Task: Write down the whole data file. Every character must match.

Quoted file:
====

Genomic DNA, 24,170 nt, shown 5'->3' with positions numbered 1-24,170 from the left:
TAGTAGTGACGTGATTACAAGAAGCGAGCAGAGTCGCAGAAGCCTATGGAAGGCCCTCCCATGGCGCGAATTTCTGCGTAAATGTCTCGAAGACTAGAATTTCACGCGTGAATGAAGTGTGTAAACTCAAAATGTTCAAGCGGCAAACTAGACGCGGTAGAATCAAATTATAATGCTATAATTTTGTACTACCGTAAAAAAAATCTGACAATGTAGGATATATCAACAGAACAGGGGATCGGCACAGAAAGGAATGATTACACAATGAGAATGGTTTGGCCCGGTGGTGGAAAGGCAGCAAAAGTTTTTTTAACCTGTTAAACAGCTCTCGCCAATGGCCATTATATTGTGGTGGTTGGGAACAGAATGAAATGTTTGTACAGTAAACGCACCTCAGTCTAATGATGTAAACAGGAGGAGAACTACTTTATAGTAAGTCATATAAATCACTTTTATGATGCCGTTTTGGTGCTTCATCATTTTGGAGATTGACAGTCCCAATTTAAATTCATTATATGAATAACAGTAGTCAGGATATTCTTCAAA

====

Genomic DNA, 24,170 nt, shown 5'->3' with positions numbered 1-24,170 from the left:
TAGTAGTGACGTGATTACAAGAAGCGAGCAGAGTCGCAGAAGCCTATGGAAGGCCCTCCCATGGCGCGAATTTCTGCGTAAATGTCTCGAAGACTAGAATTTCACGCGTGAATGAAGTGTGTAAACTCAAAATGTTCAAGCGGCAAACTAGACGCGGTAGAATCAAATTATAATGCTATAATTTTGTACTACCGTAAAAAAAATCTGACAATGTAGGATATATCAACAGAACAGGGGATCGGCACAGAAAGGAATGATTACACAATGAGAATGGTTTGGCCCGGTGGTGGAAAGGCAGCAAAAGTTTTTTTAACCTGTTAAACAGCTCTCGCCAATGGCCATTATATTGTGGTGGTTGGGAACAGAATGAAATGTTTGTACAGTAAACGCACCTCAGTCTAATGATGTAAACAGGAGGAGAACTACTTTATAGTAAGTCATATAAATCACTTTTATGATGCCGTTTTGGTGCTTCATCATTTTGGAGATTGACAGTCCCAATTTAAATTCATTATATGAATAACAGTAGTCAGGATATTCTTCAAA